As higher education institutions look to prepare graduates for an increasingly digitized workforce, IBM has put its focus on bolstering tech education and research at historically Black colleges and universities (HBCUs) — with special attention to quantum computing.
South Carolina State University officials announced Monday that the university will join more than 20 other institutions as a member of the IBM-HBCU Quantum Center. Described by IBM as the nation’s first HBCU quantum computing research program, it was established in September 2020 with the aim of developing a diverse and inclusive workforce in the field. The partnership provides members with access to IBM quantum computers and other resources for education and research.
As explained on IBM’s website, quantum computing relies on the laws of quantum mechanics to make some computations faster than ordinary computers can. Whereas typical computing systems store and manipulate individual bits with information coded into binary 0 and 1 states, quantum computers use quantum mechanical properties — superimposition, entanglement and interference — to manipulate quantum bits, or qubits.
South Carolina State President James Clark said the IBM-HBCU Quantum Center initiative will help students gain new quantum computing skills and knowledge needed to compete in the workforce of tomorrow.
In addition to letting them access IBM quantum computers via the cloud, the program offers students educational support for learning to use Qiskit open-source software, as well as funding for undergraduate and graduate research. When the opportunity to team up with IBM was brought to his attention, Clark thought, “If you don’t make dust, you eat dust.”
“Quantum computing is going to be huge on the horizon,” he said. “Being on the leading edge out front means that you’re not getting left behind.”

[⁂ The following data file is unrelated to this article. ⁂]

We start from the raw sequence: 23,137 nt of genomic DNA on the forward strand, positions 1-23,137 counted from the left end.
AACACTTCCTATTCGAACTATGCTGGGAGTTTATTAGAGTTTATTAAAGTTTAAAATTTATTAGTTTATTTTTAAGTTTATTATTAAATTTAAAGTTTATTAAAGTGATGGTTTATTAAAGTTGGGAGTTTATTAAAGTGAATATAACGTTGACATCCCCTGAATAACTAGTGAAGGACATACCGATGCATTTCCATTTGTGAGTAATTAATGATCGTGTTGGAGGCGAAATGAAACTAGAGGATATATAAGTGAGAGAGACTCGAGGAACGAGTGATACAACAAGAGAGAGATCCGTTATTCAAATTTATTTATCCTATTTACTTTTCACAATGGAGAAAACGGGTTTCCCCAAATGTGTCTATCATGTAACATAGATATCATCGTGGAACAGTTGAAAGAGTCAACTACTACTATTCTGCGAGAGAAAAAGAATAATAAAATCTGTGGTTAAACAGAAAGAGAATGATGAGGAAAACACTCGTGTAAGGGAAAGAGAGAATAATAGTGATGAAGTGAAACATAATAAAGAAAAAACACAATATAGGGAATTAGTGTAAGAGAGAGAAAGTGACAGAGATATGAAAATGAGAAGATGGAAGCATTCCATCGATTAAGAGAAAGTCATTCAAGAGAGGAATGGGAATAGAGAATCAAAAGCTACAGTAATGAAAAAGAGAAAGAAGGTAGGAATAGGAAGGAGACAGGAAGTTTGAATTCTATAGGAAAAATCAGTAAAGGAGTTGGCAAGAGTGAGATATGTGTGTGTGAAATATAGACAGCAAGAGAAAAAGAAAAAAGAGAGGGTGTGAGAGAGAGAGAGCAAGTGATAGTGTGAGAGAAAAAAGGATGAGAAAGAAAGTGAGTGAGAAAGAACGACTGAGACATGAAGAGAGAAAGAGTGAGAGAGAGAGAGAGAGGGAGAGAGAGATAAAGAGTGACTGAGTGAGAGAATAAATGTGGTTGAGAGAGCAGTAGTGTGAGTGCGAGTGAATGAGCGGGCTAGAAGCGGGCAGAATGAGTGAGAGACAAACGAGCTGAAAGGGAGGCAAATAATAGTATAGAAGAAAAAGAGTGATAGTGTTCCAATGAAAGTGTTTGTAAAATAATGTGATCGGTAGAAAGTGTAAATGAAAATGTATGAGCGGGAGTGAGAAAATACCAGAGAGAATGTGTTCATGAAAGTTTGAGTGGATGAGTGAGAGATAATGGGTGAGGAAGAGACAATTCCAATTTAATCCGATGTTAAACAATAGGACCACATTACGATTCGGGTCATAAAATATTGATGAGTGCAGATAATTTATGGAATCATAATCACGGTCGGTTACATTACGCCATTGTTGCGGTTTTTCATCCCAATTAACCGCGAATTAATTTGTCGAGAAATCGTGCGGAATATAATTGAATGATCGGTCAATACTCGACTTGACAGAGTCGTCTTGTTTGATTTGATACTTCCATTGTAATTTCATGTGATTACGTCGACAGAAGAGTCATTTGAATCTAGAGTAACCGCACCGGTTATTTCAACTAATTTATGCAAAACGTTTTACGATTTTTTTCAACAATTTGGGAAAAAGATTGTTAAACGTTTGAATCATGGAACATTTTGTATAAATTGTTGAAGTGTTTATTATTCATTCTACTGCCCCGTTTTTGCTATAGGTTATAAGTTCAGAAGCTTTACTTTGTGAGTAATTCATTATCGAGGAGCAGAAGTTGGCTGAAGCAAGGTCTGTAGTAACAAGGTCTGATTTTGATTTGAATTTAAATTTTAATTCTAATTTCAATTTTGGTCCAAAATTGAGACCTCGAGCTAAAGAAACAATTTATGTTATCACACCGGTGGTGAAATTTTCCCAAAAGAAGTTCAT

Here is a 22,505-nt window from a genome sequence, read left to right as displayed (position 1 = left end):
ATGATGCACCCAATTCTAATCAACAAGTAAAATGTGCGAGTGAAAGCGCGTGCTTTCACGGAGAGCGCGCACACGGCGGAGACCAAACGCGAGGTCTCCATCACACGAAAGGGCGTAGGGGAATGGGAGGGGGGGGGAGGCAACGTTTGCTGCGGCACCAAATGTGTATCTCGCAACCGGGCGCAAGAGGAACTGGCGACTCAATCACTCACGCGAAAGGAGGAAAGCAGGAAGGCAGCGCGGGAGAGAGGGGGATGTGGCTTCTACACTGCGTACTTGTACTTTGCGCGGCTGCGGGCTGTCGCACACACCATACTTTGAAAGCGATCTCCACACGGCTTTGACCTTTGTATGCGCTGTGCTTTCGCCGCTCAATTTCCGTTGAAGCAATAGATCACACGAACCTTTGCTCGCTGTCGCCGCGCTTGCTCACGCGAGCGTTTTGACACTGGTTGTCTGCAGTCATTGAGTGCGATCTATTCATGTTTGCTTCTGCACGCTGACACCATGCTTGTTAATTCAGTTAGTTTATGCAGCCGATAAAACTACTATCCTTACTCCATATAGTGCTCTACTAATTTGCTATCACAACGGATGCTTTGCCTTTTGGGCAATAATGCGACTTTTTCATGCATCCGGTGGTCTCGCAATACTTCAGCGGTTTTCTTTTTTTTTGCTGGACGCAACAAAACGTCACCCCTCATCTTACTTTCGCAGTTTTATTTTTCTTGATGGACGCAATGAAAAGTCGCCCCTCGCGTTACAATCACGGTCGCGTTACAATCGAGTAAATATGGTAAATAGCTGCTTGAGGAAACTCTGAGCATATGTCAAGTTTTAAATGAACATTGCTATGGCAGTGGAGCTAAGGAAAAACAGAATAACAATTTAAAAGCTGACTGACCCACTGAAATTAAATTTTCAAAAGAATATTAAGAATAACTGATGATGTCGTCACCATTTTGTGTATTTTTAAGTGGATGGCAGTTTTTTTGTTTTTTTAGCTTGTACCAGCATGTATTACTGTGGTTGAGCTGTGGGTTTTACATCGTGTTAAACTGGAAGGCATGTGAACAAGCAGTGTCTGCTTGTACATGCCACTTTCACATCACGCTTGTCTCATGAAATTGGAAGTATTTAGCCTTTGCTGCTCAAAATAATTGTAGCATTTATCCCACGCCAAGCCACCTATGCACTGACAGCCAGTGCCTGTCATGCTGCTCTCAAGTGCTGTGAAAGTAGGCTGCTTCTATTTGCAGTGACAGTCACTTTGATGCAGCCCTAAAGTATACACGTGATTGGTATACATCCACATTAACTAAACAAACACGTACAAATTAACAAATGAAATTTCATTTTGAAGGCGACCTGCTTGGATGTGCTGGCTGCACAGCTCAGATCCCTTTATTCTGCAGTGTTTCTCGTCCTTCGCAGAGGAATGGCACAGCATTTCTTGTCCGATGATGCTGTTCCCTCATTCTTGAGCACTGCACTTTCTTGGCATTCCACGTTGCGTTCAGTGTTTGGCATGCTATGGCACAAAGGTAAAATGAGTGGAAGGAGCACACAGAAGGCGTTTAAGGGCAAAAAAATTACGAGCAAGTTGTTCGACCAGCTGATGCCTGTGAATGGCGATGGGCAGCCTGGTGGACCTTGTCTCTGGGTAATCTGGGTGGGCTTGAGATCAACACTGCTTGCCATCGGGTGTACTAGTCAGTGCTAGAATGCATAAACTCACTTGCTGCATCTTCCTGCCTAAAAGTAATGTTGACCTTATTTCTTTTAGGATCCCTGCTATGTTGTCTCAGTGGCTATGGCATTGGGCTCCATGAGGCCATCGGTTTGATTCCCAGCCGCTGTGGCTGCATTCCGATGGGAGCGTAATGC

Clark, who studied computer science at the Massachusetts Institute of Technology, said the partnership with IBM amounts to over $2 million in additional resources for the university. This, he said, will enhance computer science and IT course offerings to include quantum computing.
Through collaborating with IBM and gaining access to new tools such as these, Clark believes students will be able to leave the university with specialized knowledge that will help them pursue lucrative IT careers.
“Students need to come out proficient in knowing how to use the tools or develop the tools the world is going to need,” he said. “When a corporation looks at our students and their degrees, and they have additional experience in those areas, they are highly valuable.
“This [quantum computing] is something that’s evolving. The world hasn’t switched over 100 percent there, but what it makes possible is computing at another level of extraction and complexity,” he later added. “At the end of the day, when it’s all said and done, and the right software by the right engineers is applied to the right problems, you can get faster solutions or deeper solutions that were otherwise not computable in a reasonable timeframe.”
The IBM-HBCU Quantum Center recently doubled its membership with 10 institutions: Alabama State University, Bowie State University, Delaware State University, Dillard University, Florida A&M University, Norfolk State University, North Carolina Central University, Tennessee State University and the University of the District of Columbia.
IBM Quantum Growth Product Manager Dr. Kayla Lee said the tech company is looking forward to working with students at institutions such as South Carolina State as part of a broad effort to bolster IT education and research in HBCUs.
Lee noted that IBM hopes to enhance institutions’ course offerings, with an emphasis on research collaboration in quantum information science for under-represented communities in STEM. According to a news release, the tech giant plans to invest $100 million through partnerships with additional HBCUs through the IBM Skills Academy academic initiative.
“We’re extremely excited to work with SC State, which already has a strong physics program,” Lee said in an email to Government Technology. “As a part of the Center, faculty [will] participate in research working groups and an invited seminar series, and students will have opportunities to gain research experience and work with like-minded peers.
“The ultimate goal is for the broader quantum community by including talent from HBCUs — both students and faculty — when they consider research and other collaborations.”
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